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Understanding Klebsiella pneumoniae respiratory infections

Final Report Summary - U-KARE (Understanding Klebsiella pneumoniae respiratory infections)

U-KARE aimed to gain a holistic understanding of the networks conveying the cross-talk between the human pathogen Klebsiella pneumoniae (KP) and the innate immune system. The isolation of KP strains resistant to "last resort" antimicrobials has significantly narrowed, or in some settings completely removed, the therapeutic options for the treatment of KP infections. This has led to multidrug-resistant KP being singled out as an "urgent threat to human health" by the European Centre for Disease Prevention and Control, the CDC and the WHO. Unfortunately, at present, we cannot identify candidate compounds in late-stage development for treatment of multidrug KP infections; this pathogen is exemplary of the mismatch between unmet medical needs and the current antimicrobial research and development pipeline. Furthermore, there is still scant evidence on KP pathogenesis at the molecular and cellular level. The development of new therapeutic strategies requires a better understanding of KP pathophysiology in the context of the complex interactions between bacterial pathogens and their hosts.

In this research programme, we have identified hitherto unknown strategies employed by a human pathogen to control cell intrinsic immunity. We have provided a comprehensive overview of how KP ablates three key host posttranslational modifications of proteins, SUMOylation, NEDDylation and ISGylation, to limit the activation of inflammatory responses. Mechanistically, our results demonstrate that KP hijacks involved in the homeostatic regulation of these modifications. This strategy is radically different to those employed by other pathogens who deliver bacterial proteins into host cells to modulate a variety of cellular functions. In another pioneering study of the laboratory, we have discovered that KP persists intracellularly in human and mouse macrophages within a unique compartment hence suggesting that KP may exploit macrophages to enhance its survival while avoiding immune control. This breakthrough has important clinical implications since the current therapies against KP are ineffective against intracellular bacteria. Mechanistically, our results demonstrate that KP activates a PI3K-AKT-RAB14 axis to block the lysosome fusion. Aiding in intracellular survival, we have uncovered that KP blocks autophagy by activating mTORC1. Remarkably, KP exploits a TLR4-type I IFN dependent pathway to activate mTORC1. We have provided mechanistic information on how KP blocks JAK-STAT signalling in epithelial cells to limit to the deleterious effects of type I IFN-dependent antimicrobial responses. Notably, we have shown that type I IFN signaling protects against lung infection with KP by launching bacterial growth-controlling interactions between alveolar macrophages and natural killer (NK) cells, illustrating a KP-type I IFN arms race. Our research efforts have already led to the identification of hitherto unknown microbial factors needed for full effectiveness of immune evasion. Our findings demonstrate that KP capsule, lipopolysaccharide (LPS) O-polysaccharide and the pullulanase (PulA) type 2 secretion system (T2SS) perturb TLR-dependent recognition of KP. We have also shown that KP modifies the LPS lipid A moiety in the lungs of infected mice to evade immune surveillance. Notably, this in vivo LPS modification also mediates resistance to colistin, one of the last options to treat multidrug resistant KP. We have also revealed the precise molecular resistance mechanisms of the clinically relevant mgrB mutation leading to resistance to colistin. Our data uncovered that mgrB mutation leads to extensive surface remodelling of KP enhancing KP virulence by decreasing antimicrobial peptide susceptibility and attenuating early host defence response activation, connecting antimicrobial resistance and evasion of immune responses.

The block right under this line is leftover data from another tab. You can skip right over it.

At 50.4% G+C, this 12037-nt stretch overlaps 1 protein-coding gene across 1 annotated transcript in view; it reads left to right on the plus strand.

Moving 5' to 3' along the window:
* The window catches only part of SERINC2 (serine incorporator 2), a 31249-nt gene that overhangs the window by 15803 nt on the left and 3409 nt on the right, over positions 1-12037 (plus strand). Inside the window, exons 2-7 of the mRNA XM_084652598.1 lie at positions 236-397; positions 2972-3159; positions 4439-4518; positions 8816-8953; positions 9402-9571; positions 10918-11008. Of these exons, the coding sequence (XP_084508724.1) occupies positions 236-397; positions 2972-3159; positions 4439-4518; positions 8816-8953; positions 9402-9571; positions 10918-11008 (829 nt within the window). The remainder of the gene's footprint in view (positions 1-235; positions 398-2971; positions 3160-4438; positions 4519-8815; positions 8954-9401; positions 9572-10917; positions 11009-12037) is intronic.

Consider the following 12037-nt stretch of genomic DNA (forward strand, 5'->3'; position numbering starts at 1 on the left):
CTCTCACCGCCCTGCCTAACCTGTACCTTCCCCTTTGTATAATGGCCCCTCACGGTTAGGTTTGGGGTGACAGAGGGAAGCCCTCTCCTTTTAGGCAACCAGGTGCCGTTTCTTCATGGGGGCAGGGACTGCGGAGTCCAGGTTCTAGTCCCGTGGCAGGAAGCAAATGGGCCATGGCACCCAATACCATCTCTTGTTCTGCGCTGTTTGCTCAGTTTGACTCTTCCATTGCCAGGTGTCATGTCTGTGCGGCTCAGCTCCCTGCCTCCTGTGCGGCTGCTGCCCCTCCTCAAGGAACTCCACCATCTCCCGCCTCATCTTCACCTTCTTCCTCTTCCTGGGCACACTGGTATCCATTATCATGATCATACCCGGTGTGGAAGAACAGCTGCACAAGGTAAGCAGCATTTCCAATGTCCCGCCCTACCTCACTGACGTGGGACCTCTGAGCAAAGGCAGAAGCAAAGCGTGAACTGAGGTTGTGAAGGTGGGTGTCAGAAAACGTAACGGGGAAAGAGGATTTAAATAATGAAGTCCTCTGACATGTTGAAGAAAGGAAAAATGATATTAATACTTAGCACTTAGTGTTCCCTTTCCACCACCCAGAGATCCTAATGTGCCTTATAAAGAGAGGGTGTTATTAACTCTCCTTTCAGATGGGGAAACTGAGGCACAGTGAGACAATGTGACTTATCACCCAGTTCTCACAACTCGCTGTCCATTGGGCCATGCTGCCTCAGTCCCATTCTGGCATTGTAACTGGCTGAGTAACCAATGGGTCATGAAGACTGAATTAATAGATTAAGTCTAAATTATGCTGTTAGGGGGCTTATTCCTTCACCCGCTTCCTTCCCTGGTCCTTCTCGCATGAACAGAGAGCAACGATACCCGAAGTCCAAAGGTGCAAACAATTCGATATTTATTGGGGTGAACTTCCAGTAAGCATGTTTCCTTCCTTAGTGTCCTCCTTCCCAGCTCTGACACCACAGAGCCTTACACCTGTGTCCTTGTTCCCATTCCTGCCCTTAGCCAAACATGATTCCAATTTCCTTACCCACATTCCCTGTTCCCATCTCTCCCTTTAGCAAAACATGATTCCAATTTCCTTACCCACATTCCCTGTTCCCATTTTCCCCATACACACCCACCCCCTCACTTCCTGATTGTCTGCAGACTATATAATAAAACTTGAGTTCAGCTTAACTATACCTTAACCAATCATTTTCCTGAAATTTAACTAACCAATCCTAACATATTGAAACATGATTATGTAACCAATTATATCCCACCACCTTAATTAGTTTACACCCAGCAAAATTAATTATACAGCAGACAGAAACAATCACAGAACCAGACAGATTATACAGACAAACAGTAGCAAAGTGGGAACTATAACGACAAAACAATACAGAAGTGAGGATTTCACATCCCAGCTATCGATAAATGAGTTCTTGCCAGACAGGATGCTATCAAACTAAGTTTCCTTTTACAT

This project raised to the challenge of combating multi-resistant infections by improving our understanding of how pathogens exploit the attacks of an activated immune system to enhance their survival. Interference with pathogen virulence and/or signalling pathways hijacked by pathogens for their own benefit is an especially compelling approach, as it is thought to apply less selective pressure for the development of resistance than traditional strategies, which are aimed at killing pathogens or preventing their growth. It is therefore believed that the targets we have validated during the research will lead to new therapeutics.